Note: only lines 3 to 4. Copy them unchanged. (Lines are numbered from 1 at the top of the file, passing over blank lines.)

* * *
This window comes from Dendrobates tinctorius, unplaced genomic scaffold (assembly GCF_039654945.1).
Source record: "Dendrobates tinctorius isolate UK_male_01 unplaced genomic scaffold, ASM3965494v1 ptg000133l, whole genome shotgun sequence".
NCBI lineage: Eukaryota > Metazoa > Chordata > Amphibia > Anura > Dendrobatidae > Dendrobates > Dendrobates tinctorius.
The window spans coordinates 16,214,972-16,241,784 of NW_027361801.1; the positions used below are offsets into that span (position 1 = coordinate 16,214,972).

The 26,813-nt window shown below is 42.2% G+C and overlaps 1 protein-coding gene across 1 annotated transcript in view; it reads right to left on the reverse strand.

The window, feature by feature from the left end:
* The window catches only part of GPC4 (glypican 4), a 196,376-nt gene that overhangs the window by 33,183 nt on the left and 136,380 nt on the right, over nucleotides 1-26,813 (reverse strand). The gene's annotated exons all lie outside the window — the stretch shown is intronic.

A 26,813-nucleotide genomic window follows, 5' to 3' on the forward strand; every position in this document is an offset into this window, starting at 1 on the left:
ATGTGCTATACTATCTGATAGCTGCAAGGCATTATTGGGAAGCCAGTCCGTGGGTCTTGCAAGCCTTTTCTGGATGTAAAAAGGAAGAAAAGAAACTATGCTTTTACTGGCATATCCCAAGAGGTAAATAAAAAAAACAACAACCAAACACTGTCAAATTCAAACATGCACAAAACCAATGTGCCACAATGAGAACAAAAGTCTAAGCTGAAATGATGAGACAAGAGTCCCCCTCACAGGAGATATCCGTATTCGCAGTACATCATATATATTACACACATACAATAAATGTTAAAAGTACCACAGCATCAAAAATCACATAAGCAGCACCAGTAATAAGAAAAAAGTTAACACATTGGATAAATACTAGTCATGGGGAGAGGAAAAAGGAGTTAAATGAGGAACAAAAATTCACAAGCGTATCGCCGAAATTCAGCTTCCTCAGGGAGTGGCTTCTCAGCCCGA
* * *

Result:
NCBI lineage: Eukaryota > Metazoa > Chordata > Amphibia > Anura > Dendrobatidae > Dendrobates > Dendrobates tinctorius.
The window spans coordinates 16,214,972-16,241,784 of NW_027361801.1; the positions used below are offsets into that span (position 1 = coordinate 16,214,972).